July 31, 2019
Security is really about money, said Mark Weatherford, global information security strategist at Booking Holdings in his keynote speech at the 2019 Cyber: Secured Forum.
“We need to spend more time thinking about the adversaries’ goals because they are more and more about the money,” Weatherford said. Supply chain threats, he noted are a growing concern for many organizations.
Thinking about the components that go into physically securing the supply chain highlights the risks and the growing need for attention to securing the technology underpinning it. “Cybersecurity can interrupt that supply chain in a variety of different ways,” Weatherford said.
In addition to these threats are those that come from the Internet of Things (IoT), which has become more concerning as organizations continue to blend IT and physical security together. “We are in this perfect storm of cybersecurity,” Weatherford said referencing a slide he had used in a talk 10 years ago. Many of the risks on the slide had not changed.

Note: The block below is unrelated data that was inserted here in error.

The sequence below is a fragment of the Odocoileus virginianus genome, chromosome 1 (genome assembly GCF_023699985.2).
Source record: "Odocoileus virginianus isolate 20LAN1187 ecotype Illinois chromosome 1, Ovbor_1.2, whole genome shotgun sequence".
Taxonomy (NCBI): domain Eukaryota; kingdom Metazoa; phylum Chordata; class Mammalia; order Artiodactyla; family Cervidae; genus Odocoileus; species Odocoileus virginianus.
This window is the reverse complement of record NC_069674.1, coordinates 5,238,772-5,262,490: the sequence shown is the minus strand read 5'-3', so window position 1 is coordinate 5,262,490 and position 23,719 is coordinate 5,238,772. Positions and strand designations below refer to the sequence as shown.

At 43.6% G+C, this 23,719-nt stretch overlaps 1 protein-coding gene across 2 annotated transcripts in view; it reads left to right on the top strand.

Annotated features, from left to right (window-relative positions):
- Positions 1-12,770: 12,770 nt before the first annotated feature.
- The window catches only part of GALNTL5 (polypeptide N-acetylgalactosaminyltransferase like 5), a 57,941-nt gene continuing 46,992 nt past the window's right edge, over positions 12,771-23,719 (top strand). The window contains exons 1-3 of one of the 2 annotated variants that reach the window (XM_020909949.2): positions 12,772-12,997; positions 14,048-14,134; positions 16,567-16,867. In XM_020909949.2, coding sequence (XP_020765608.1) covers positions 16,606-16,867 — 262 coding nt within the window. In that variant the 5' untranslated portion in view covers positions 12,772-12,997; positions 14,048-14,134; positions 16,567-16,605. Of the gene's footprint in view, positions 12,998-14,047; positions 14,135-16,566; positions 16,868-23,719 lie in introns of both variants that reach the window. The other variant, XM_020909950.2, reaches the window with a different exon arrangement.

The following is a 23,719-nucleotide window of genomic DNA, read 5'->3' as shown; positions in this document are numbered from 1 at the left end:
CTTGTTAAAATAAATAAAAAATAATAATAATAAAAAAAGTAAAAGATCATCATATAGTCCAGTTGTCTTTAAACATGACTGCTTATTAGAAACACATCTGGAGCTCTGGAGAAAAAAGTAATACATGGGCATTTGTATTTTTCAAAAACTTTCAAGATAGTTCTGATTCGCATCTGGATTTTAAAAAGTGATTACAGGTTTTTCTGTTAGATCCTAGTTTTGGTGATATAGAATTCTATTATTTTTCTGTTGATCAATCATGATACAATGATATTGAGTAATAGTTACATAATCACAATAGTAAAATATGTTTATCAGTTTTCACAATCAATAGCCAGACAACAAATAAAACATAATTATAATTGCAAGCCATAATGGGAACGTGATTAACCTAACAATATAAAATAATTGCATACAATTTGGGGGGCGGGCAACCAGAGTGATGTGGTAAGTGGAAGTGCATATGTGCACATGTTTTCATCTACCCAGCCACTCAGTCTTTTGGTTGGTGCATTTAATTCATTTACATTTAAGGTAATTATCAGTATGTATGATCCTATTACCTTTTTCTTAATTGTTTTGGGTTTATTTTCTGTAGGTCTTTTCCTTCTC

With all the talk about 5G, IoT security becomes even more critical. “When we add 5G and IoT together, there are going to be more endpoints out there than we know what to do with,” Weatherford said.
Innovation isn’t slowing down, but security isn’t keeping up, largely because – as Weatherford points out – there is no ‘S’ in IoT. “Businesses are integrating technologies faster than they can keep up with it.”
One major hindrance to security is the skills gap. Faced with staffing challenges, organizations have found that it is easier to buy technology than it is to hire, train and retain people who can develop processes.
Companies need to figure out where they are spending money on people, policies, services and cybersecurity. “People spend so much money on technology, but we are not spending money on people and processes,” Weatherford said.
According to one study Weatherford quoted, the average company has 55 security products, which he believes is actually a bit low. Still, companies are seeing a positive effect on their security spend. As such, organizations should identify their own “security poverty line,” so that if they are spending below that number, they can see where they need to increase their investments.